Home Secretary promises mental health resources to ‘free up’ police time
South Wales Police Federation has welcomed Home Office investment for dedicated mental health resources to take pressure off the Force and allow officers time to focus on their core roles.
Chair Steve Treharne explained: “The Home Secretary has written to the Chief Constable and the Police and Crime Commissioner (PCC) to confirm there will be Government funding for specialised mental health ambulances, crisis response infrastructure, and safe spaces. This is very good news for policing, and long overdue.
“If someone is vulnerable and experiencing a mental health crisis then they should be seen by the appropriate service. All too often, it is police officers who are having to fill the gaps in health and social services. My colleagues do their best, but they are not mental health professionals or social workers, they are police officers.
“And, while police officers are picking up after services, which I understand have also had their own cutbacks, it means we’re not able to investigate and deter crime, catch criminals or provide the visible reassurance in communities that the public expects.”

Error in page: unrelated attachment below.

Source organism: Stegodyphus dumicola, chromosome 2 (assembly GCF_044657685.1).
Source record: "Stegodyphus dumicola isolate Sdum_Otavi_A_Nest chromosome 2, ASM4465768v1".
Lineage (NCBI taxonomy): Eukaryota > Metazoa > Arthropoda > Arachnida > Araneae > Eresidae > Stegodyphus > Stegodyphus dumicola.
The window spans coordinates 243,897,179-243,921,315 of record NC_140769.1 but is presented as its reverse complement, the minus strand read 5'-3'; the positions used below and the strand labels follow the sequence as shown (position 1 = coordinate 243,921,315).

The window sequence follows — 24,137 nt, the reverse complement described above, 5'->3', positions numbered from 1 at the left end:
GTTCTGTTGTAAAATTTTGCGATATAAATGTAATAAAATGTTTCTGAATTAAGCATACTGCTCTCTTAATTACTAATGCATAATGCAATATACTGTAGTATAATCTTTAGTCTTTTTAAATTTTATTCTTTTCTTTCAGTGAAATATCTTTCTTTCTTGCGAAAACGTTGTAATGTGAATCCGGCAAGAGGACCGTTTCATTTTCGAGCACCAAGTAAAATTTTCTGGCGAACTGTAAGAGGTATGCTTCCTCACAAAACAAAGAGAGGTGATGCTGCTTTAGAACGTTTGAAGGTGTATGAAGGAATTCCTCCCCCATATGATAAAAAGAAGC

The Government announced in January that it will provide £150 million of capital investment to improve the mental health crisis care response across England and Wales. It includes £7 million for specialised mental health ambulances.
The Government wants police officers to spend more time on the beat
Home Secretary Suella Braverman explained: “The Prime Minister recently set out that one of his crime priorities is to reduce burdens on the police from non-police activity. We want to see more police officers on the beat, investigating and preventing crime.
“Mental health demand pressures on many forces are taking officer time away from fighting crime. People in mental health crises need to be seen by healthcare professionals to get the appropriate assessment or treatment in the right environment.”
The College of Policing and National Police Chiefs’ Council (NPCC) are working on a smarter working practice that is based on Humberside’s application of the Right Care, Right Person model, which they are on track to deliver by the end of March.
They are also working on a toolkit to assist forces.
The Home Secretary promised “swift access” for police to refer vulnerable individuals into professional mental health care, underpinned by a multi-agency agreement between policing and healthcare organisations.